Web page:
Last Update: December 5, 2014

South Portland votes to make marijuana legal

Last month, voters in South Portland approved the initiative to make marijuana legal for adults by a margin of 52-48! South Portland is now the second city on the East Coast — and the second of the four largest cities in Maine — to adopt such a measure. In Lewiston, the measure came up a little short with 45% of the vote, but we are encouraged by the strong support it did receive.

Both of these measures were big wins because they inspired substantial and much-needed public dialogue that educated thousands of Maine voters about marijuana — particularly the important fact that it is less harmful than alcohol. They also helped us build a base of supporters and recruit a lot of new volunteers in these cities.

We are now beginning the push towards taxing and regulating marijuana at the state level. We are currently writing the initiative over the coming months. We would love to hear from you on how you think marijuana should be regulated. Please email our Maine political director David Boyer to get in touch with us. Talking to folks around the state, it is clear that Mainers are ready to make marijuana legal.

Going forward, MPP will continue to work with legislators to pass a bill that would tax and regulate marijuana like alcohol, and if the legislature doesn’t support sensible marijuana policy reform, we’re confident that voters at the ballot box in 2016 will.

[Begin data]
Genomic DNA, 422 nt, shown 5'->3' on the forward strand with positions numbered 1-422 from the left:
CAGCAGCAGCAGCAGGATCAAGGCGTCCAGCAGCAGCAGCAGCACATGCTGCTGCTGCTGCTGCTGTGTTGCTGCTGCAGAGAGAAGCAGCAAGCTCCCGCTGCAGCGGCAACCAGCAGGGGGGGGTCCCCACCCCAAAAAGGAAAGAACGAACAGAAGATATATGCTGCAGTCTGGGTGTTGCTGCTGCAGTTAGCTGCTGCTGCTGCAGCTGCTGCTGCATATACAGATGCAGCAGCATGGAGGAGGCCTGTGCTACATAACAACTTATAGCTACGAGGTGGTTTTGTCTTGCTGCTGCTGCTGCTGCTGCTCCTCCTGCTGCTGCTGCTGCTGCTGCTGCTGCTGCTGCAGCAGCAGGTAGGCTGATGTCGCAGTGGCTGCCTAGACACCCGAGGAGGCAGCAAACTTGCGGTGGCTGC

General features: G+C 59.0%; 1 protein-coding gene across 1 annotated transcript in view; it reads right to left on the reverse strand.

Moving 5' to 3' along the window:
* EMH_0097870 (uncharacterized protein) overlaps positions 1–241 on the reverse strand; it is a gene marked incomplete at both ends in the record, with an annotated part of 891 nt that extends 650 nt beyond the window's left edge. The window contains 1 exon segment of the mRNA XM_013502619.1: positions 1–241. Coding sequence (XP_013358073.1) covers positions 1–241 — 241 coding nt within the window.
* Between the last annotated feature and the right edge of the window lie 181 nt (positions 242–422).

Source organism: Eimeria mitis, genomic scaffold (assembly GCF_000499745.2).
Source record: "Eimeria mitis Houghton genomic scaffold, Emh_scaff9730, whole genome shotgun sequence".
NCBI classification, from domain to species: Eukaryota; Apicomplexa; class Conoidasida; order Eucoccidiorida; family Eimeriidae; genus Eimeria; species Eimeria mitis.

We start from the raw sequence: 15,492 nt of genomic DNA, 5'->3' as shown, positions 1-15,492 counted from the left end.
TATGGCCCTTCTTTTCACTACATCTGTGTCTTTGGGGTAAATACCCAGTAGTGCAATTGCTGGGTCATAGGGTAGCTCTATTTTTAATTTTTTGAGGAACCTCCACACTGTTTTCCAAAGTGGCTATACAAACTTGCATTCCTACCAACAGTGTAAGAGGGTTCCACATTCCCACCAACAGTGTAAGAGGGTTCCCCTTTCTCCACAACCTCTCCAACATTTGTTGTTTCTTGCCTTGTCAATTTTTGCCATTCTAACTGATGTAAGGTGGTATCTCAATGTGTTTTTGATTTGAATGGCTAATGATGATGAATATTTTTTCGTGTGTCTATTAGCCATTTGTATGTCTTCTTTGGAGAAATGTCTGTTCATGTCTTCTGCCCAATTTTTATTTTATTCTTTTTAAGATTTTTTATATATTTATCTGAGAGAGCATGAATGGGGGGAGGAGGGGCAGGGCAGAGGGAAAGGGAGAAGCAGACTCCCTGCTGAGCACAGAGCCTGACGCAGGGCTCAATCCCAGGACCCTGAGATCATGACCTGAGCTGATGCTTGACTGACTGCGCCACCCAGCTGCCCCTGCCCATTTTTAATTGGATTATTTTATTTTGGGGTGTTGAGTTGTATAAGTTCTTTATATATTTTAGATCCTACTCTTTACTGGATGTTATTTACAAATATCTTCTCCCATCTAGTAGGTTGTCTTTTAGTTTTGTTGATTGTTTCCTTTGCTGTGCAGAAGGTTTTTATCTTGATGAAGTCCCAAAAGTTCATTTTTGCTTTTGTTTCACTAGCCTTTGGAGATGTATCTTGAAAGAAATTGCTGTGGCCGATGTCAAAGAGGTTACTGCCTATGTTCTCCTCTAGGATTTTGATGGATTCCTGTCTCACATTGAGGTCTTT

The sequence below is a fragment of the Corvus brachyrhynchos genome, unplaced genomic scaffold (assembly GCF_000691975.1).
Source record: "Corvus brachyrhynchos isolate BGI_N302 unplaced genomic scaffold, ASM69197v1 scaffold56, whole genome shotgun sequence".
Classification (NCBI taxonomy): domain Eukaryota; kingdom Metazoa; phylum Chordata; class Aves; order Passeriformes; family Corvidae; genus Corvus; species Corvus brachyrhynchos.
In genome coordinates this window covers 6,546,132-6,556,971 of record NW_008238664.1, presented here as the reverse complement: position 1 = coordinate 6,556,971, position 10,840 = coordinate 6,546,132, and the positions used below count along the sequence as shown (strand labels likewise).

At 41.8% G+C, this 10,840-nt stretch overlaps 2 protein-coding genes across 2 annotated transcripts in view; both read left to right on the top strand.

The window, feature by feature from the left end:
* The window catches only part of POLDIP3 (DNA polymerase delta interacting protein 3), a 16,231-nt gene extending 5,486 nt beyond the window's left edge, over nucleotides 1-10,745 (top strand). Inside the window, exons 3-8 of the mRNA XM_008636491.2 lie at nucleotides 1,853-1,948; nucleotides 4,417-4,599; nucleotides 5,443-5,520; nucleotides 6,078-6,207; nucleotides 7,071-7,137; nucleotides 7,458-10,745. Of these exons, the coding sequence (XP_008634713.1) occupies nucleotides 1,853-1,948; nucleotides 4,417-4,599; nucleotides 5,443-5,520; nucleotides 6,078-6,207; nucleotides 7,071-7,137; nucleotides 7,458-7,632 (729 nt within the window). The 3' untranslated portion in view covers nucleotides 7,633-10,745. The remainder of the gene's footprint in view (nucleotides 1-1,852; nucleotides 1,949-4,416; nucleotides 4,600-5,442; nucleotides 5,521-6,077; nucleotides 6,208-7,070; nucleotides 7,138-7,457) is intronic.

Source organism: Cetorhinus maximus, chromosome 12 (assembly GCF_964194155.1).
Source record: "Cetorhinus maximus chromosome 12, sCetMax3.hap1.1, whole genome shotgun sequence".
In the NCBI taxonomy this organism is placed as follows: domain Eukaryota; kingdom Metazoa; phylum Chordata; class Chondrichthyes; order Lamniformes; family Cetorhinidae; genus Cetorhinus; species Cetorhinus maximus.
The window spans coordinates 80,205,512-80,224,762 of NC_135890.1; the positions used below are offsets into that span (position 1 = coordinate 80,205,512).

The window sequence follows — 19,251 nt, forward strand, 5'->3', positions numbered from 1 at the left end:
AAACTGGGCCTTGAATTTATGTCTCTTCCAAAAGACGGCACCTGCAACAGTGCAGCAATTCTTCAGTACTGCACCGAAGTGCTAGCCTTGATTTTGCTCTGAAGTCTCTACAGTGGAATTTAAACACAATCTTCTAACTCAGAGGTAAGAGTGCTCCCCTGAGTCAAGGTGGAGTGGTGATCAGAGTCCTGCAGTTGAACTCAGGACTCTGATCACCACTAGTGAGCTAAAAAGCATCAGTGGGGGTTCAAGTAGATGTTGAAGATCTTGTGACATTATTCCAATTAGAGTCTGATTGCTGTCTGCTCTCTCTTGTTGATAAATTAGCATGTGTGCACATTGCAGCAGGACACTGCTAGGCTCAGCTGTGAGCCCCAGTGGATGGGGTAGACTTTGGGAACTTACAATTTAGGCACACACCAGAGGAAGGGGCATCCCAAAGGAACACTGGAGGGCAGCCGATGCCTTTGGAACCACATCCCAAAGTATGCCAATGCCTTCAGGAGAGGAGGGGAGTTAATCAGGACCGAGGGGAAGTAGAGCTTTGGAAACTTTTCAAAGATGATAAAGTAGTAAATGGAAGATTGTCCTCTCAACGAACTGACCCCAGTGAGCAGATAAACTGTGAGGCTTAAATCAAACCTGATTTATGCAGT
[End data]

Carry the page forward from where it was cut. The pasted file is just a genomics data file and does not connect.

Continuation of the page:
Medical marijuana in Maine

Maine is one of 23 states (plus D.C.) that have removed criminal penalties for the medical use of marijuana to treat certain illnesses. If you are a patient with a serious illness who wishes to become a patient in Maine, please visit the program’s website at the Division of Licensing and Regulatory Services.

Maine voters passed the state’s medical marijuana law, Ballot Question 2, into law on November 2, 1999 with 61% of the vote. The law was improved by a ballot initiative in 2009 (Question 5) to allow dispensaries and add additional qualifying conditions. All eight dispensaries are currently up and running and no major problems have been reported.

In 2011, the Maine Legislature passed legislation making patient registration optional in order to preserve patient privacy and tweaking several other portions of the law. You can read a summary of those changes here.

Marijuana laws in Maine (non-medical)

Did you know that Maine is a “decrim” state? In 2009, the Maine Legislature passed a measure that expanded the state's decades-old decrim law by making possession of up to 2.5 ounces of marijuana a civil penalty, punishable by only a civil fine. For possession of up to 1.25 ounces, the fine is $350-$600. If the amount is between 1.25 ounces to 2.5 ounces, the fine is $700-$1000. Possession of more than 2.5 ounces can lead to a definite jail term of up to six months.

Of course, while removing the potential for jail time is a good first step, only taxing and regulating marijuana will solve the supply problem and completely remove marijuana from the criminal market. Please ask your legislators to support efforts to regulate marijuana like alcohol.

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Marijuana Policy Project
P.O. Box 77492
Capitol Hill
Washington, D.C. 20013

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